The Technium

Making the Inevitable Obvious

Cyberweapons: A Real Worry


There is not too much about technology that I worry about. But one technological area I do worry a lot about is cyber war, cyber security, cyber conflict. My worry stems from the lack of accountability and the lack of consensus in this arena. It is devilishly difficult to discern what is being done cyberwise, and who is doing it. At the same time, there is no consensus about which actions need to be disclosed, or monitored, or verified. Nor is there real consensus on what actions are allowed, permitted, prohibited, discouraged, or encouraged. Finally, there are no limits, remedies, restrictions that can be enforced.

What this means is that right now there are huge cyber operations happening around the world every day. Some of these are defensive, but many are offensive attacks. Systems are breached, probed, potential damage is rehearsed, future secret entrances installed, small things are broken. The US, China, Russia, Isreal, Iran, North Korea — to name some of the most active countries — plus many more non-state, quasi-state, organized crime agents, like hacker groups, are involved in huge maneuvers that are invisible to the rest of the world. Increasingly these data vs data conflicts are touching the physical infrastructure. The world’s electrical grids, transportation networks, hospitals, water systems all depend on an intangible data structure, where these skirmishes are taking place. So far only a few incursions have crippled physical civic services; a hospital is cut from electricity, or traffic lights are disrupted. My worry is that because there is neither transparency nor agreed norms, these mutual attacks will escalate until something horrible happens. There is no push-back on this arms race. The public doesn’t see it, and the experts who do see it, don’t agree on where to go.

We beings on this planet have evolved an elaborate set of rules about how to conduct war. Weirdly we have agreed on how to kill each other. Some ways are okay and some are not. You can’t kill someone you take as  prisoner. You can’t intentionally kill children. You can’t torture. Etc. As new weapons were invented we added them to our agreement. We have agreed to avoid using nuclear bombs (although some countries, including the US, still make them).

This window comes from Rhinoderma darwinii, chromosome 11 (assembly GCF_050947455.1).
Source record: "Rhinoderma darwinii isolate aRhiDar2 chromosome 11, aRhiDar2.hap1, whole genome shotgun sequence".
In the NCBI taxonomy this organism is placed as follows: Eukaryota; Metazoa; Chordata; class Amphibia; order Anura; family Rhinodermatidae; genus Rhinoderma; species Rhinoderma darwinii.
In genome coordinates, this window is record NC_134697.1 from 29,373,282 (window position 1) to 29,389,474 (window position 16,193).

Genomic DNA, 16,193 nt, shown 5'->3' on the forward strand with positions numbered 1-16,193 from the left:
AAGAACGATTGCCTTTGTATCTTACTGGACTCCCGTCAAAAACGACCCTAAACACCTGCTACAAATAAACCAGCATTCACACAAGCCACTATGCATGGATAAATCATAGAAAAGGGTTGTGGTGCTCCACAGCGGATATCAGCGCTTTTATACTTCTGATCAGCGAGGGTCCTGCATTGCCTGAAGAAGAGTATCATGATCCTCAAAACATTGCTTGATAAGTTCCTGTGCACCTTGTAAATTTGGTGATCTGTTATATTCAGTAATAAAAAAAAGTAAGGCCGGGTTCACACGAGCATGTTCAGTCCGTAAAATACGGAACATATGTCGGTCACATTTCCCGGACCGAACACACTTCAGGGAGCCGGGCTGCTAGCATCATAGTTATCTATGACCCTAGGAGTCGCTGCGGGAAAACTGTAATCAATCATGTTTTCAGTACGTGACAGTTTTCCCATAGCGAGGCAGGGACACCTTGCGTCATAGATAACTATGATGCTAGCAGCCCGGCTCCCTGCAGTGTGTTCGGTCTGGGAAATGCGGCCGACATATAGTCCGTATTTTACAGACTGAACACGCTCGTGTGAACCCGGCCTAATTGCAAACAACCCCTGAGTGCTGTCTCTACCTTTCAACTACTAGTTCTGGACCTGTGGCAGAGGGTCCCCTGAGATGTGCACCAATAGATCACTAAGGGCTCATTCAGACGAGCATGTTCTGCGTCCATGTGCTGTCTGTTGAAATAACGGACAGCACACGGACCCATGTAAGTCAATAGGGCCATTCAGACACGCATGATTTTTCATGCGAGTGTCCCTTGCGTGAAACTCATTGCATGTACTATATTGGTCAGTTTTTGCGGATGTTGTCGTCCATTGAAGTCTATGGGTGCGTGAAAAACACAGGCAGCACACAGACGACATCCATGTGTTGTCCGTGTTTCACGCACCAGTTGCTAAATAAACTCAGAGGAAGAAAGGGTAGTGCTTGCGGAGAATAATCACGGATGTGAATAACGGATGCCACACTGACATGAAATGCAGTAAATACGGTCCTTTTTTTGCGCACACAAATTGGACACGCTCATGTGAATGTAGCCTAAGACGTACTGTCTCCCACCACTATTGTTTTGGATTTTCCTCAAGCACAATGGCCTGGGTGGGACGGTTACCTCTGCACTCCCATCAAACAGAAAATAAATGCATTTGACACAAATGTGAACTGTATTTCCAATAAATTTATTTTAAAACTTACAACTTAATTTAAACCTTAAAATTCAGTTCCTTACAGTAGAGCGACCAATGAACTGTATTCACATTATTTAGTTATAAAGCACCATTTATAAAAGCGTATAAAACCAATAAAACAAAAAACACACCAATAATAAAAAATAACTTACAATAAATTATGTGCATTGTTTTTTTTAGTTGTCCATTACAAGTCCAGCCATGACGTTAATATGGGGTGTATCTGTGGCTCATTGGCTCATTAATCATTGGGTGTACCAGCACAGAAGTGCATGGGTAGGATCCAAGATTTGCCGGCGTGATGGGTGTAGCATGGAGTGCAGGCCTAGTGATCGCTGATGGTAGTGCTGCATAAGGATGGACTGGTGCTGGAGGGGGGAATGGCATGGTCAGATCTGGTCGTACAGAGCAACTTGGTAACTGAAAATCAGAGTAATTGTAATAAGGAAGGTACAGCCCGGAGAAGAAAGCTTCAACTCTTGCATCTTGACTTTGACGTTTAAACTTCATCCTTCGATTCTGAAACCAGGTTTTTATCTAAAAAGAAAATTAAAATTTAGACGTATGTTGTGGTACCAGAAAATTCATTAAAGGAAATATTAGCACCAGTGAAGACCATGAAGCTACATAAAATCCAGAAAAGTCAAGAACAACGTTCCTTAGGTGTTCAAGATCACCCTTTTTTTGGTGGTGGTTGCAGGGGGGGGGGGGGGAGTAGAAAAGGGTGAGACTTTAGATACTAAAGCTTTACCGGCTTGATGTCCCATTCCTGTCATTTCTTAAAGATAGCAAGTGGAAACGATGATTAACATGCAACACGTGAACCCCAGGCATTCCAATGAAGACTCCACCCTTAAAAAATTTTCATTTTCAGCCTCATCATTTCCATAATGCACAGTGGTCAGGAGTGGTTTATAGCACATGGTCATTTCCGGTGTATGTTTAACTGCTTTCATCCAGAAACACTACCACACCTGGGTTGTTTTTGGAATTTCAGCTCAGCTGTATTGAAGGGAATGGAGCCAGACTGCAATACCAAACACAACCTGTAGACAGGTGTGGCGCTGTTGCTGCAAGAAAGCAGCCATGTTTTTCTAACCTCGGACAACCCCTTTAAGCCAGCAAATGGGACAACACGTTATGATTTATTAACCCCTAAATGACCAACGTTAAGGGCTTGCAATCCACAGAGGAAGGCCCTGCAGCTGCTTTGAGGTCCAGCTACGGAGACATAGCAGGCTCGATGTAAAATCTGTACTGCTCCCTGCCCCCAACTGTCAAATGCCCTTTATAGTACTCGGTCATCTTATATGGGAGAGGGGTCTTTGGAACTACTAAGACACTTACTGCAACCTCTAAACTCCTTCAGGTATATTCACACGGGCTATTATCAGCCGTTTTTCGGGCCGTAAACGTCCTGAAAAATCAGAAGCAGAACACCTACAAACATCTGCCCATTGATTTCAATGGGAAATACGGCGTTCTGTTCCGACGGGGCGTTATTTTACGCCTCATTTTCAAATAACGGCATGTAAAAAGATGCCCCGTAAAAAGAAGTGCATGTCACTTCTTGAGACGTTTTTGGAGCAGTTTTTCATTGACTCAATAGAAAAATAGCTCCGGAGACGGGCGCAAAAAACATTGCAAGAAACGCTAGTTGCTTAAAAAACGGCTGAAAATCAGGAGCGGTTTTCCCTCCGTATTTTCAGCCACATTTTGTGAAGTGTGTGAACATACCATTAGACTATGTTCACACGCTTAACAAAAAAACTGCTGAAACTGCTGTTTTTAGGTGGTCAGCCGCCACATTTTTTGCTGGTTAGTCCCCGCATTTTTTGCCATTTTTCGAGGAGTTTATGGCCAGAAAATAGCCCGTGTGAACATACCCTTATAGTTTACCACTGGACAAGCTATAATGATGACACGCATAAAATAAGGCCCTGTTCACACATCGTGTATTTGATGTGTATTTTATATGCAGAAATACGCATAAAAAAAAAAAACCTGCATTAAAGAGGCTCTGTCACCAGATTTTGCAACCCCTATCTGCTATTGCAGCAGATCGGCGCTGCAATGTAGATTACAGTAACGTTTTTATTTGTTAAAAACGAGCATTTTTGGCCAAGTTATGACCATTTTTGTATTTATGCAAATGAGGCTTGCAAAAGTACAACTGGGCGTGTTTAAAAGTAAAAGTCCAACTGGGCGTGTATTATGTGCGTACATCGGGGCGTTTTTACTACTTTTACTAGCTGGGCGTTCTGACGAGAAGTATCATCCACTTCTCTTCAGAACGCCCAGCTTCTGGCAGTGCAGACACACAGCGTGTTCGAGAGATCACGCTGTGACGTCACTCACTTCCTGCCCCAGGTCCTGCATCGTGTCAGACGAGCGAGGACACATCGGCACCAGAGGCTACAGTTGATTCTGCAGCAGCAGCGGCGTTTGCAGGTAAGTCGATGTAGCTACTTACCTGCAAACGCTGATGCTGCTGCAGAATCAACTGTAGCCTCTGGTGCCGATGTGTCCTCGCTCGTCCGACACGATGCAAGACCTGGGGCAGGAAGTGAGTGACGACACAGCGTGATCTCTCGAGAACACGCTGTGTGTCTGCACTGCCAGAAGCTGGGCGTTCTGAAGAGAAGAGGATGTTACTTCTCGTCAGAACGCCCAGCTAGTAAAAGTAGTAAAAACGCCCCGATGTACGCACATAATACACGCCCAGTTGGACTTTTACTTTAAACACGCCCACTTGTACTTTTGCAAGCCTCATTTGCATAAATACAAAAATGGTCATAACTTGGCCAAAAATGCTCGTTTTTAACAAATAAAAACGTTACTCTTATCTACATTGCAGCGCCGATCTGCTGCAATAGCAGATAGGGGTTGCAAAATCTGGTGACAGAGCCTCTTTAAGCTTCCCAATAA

Cyber weapons are new, and have not been included in our agreements. In war is it okay to take down a nation’s banking system? Is it permissible to disable everyone’s phones? Should the world accept hacking interference in another nation’s election?

Problematic weapons like nuclear, chemical, and biological ones, have extensive, complicated programs of verification to make sure our collective agreement is adhered to. Part of that process is self-reporting, self-disclosure by those who posses these weapons. None of this disclosure is happening in cyberspace.

None of the countries active in using these new weapons will acknowledge they have the weapons; they deny they are using them, and don’t even communicate when others use the weapons against them. There is a conspiracy of silence in cyberwar. That is the danger.

This silence and denial also creates cover for non-state attacks by criminals, rouge state hackers, naive teenage hackers, to do damage. They are hidden behind the same cloak that nations are hiding behind. Together state and non-state hacking can add up to a potentially mutual destruction. Today every developed country is potentially very vulnerable to a cyber attack. And soon every developed country will be capable of delivering a crippling attack.

We have nuclear arms treaty because we realized we had the capability of mutual destruction . Our next step is to realize we have the capability of mutual CYBER destruction. The remedy is  similar: a global agreement on acceptable use of cyber weapons, and a public accounting of those weapons.

A significant hurdle for the accountability of cyber weapons is their close alignment with intelligence gathering. Cyberwar is fought with information, and information is the heart of intelligence. It is very difficult to unravel cyber weapons from cyber tools. There is the thinnest line between hacking a system to learn about it (intelligence gathering) and hacking it to learn how to damage it (reconnaissance) or hacking it to damage it (war). The same tools (weapons?) may be used in each case.

Understandably, the intelligence departments of nations are reluctant to reveal their methods, or share their tools, or in any way handicap themselves. Cyber-weapons derive from cyber spy tools, and it is a challenge to untangle the two. Knowledge and intelligence can be wielded as a weapon. It’s hard to see a way to account for information weapons that does not expose information spying.

But not impossible. We can regulate specific actions via treaties and agreements. Rather than outlaw tools (or weapons), we can outlaw outcomes. We might agree that taking a banking system down is not acceptable, whether you use a computer virus, a social media hack, or a EMP bomb blast. Interfering in an election should be prohibited via any method, even the most indirect.